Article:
Financial Advisor Certification and Certificate Programs

Financial advisor certificate programs prepare students for licensing exams and certification eligibility. These certificate programs are offered at community colleges and public and private universities and colleges.

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Essential Information

Financial advisor certificate programs are typically intended for non-finance majors and degree-holders looking to advance or switch careers. Students can expect to learn about financial planning matters, such as estate planning and investments. Online courses in financial planning or advising are commonly available, so students looking to study from home should have a wide range of options. Graduates who become financial advisors may need to earn and maintain certification in the field.


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  • Banking Related Services
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Certificate in Financial Advising

The admission requirements for financial advising certificate programs vary for each school. Some schools require students to have a bachelor's degree or be enrolled in a bachelor's program. Previous coursework in math, economics and accounting is usually required by all programs. Financial adviser certificate programs typically have 7-9 courses, depending on the school. Coursework prepares students to earn financial planning certification. Some common classes include:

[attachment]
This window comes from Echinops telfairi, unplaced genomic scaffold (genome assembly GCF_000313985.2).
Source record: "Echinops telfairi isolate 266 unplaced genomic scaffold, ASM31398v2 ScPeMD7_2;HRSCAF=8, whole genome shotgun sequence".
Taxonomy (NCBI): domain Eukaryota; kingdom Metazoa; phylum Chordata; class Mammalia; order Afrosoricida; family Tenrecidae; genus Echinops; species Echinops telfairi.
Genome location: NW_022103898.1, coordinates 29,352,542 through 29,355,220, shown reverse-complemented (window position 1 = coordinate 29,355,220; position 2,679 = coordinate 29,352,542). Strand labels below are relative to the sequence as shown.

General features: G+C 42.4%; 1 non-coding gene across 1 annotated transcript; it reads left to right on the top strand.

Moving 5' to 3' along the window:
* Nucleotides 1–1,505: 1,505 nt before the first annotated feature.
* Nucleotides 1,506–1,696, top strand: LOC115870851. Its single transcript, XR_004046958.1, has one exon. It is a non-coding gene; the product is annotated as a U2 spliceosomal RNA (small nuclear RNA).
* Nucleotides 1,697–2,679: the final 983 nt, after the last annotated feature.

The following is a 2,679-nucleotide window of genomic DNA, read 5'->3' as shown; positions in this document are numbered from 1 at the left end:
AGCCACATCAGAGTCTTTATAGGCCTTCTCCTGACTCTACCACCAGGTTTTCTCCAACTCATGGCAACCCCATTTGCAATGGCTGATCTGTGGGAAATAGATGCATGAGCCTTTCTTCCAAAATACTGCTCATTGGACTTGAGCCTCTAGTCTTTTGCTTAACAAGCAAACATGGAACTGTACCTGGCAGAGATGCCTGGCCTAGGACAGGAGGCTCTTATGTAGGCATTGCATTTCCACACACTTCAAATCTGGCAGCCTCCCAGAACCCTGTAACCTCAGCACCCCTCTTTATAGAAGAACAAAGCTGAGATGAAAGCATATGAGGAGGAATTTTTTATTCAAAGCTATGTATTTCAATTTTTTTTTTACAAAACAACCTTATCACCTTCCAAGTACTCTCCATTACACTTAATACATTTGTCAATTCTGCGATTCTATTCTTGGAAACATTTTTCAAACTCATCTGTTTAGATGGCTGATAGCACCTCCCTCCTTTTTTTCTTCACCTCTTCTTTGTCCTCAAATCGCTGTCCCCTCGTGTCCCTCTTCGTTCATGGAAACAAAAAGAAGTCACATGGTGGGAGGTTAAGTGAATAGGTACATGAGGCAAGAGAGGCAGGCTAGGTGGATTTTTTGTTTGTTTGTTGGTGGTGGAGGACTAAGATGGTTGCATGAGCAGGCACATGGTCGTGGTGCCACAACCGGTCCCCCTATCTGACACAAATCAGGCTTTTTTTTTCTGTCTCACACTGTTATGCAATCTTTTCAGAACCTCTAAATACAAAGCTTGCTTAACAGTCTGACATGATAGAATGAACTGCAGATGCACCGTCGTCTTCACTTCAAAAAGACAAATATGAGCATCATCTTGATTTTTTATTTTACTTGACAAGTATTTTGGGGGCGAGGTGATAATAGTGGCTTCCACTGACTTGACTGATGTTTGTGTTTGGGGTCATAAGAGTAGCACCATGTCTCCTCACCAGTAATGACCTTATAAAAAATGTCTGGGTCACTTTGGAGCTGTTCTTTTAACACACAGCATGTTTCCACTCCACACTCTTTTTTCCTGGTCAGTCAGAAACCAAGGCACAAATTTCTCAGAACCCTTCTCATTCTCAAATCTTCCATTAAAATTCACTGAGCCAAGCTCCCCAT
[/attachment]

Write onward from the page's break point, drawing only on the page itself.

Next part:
• Business finance
  • Estate and retirement planning
  • Insurance
  • Risk and financial management
  • Taxation
  • Investing

Salary Information and Employment Outlook

The U.S. Bureau of Labor Statistics (BLS) reported that personal financial advisors earned a median salary of $89,160 in 2015 (www.bls.gov). The number of personal financial advisor jobs is expected to grow 30% between 2014 and 2024, the BLS also stated. This higher than average rate is fueled by people seeking retirement advice.

Continuing Education

Financial advisors that buy and sell stocks, insurance policies and other securities need appropriate licensing, according to the BLS. Licensing requirements vary for each state and information is available from the North American Securities Administrator Association (www.nasaa.org).

Some employers may require their financial advisors to earn voluntary certifications, such as the Certified Financial Planner (CFP) certification, which is administered by the Certified Financial Planner Board of Standards. Eligible candidates must have at least three years of qualified work experience and meet specific education requirements, such as having a bachelor's degree or completing a CFP board-registered program. CFP certification needs renewing every two years.

Overall, financial advisors may need to complete a bachelor's degree program before embarking on a financial advisor certificate program, but the requirements will vary depending on the institution. After gaining certification, financial advisors may need to obtain licensing depending on state requirements.

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